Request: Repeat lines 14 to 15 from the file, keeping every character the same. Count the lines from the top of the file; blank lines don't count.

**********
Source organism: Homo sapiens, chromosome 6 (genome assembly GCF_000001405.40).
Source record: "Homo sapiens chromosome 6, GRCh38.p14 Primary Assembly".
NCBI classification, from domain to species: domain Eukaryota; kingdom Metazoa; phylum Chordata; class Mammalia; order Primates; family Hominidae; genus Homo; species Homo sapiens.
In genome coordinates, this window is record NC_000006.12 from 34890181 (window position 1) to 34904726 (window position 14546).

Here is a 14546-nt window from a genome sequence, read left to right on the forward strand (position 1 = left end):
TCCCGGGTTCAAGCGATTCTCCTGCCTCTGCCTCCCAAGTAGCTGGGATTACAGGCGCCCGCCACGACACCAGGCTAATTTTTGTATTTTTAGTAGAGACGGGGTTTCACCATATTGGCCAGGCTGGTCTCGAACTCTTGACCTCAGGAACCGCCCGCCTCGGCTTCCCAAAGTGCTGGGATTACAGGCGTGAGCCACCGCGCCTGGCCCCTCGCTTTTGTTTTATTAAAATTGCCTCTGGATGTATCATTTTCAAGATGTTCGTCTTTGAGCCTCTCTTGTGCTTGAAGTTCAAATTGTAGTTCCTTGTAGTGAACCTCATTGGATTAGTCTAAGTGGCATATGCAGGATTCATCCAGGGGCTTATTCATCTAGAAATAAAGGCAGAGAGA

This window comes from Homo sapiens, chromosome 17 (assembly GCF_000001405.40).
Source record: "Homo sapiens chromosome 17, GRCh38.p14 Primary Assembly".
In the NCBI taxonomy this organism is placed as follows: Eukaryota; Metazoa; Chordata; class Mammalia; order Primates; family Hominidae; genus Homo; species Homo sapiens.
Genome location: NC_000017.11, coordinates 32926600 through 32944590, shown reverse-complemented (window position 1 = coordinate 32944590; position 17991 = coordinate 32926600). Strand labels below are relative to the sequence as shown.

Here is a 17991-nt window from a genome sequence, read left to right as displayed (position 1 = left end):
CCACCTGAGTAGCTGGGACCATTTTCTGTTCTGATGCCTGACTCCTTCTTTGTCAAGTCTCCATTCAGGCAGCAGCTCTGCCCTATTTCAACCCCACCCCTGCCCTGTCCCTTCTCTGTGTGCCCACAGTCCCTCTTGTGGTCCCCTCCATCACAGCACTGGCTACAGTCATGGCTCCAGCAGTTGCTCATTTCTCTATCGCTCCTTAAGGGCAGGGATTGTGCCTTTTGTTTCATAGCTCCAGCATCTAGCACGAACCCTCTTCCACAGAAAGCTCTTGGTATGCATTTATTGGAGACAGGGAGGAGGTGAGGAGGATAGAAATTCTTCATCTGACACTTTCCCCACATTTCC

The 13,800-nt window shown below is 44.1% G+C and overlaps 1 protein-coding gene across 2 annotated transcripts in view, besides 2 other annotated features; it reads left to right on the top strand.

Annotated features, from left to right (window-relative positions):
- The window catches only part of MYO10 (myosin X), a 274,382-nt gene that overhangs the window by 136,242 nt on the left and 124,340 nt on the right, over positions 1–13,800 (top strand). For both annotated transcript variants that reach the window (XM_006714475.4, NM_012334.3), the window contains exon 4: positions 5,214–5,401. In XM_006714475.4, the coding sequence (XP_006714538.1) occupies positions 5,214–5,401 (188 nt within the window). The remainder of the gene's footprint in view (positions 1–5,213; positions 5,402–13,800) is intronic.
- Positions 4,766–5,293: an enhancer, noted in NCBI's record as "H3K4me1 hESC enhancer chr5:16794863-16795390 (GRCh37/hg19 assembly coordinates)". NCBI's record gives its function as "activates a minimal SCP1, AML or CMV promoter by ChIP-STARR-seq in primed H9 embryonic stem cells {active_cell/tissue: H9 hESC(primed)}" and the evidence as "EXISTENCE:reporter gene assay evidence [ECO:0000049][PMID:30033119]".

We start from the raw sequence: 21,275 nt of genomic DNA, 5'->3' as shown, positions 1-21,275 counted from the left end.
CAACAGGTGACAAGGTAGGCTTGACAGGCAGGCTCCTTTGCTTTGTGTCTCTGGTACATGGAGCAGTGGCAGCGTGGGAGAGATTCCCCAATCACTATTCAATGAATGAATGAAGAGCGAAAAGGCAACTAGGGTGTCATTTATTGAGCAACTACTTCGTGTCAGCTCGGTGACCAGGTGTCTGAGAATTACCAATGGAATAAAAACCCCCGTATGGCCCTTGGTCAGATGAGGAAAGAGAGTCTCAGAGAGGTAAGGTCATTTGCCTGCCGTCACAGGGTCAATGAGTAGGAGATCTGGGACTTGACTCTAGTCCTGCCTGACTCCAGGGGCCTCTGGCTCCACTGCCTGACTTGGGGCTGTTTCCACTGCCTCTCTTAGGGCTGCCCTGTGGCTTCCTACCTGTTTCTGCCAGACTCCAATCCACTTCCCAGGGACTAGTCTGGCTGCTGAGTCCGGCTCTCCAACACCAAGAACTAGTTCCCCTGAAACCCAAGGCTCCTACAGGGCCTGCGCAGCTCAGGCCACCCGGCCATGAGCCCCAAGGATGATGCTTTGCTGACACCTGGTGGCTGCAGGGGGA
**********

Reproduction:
Annotated features, from left to right (window-relative positions):
- The window catches only part of MYO10 (myosin X), a 274,382-nt gene that overhangs the window by 136,242 nt on the left and 124,340 nt on the right, over positions 1–13,800 (top strand). For both annotated transcript variants that reach the window (XM_006714475.4, NM_012334.3), the window contains exon 4: positions 5,214–5,401. In XM_006714475.4, the coding sequence (XP_006714538.1) occupies positions 5,214–5,401 (188 nt within the window). The remainder of the gene's footprint in view (positions 1–5,213; positions 5,402–13,800) is intronic.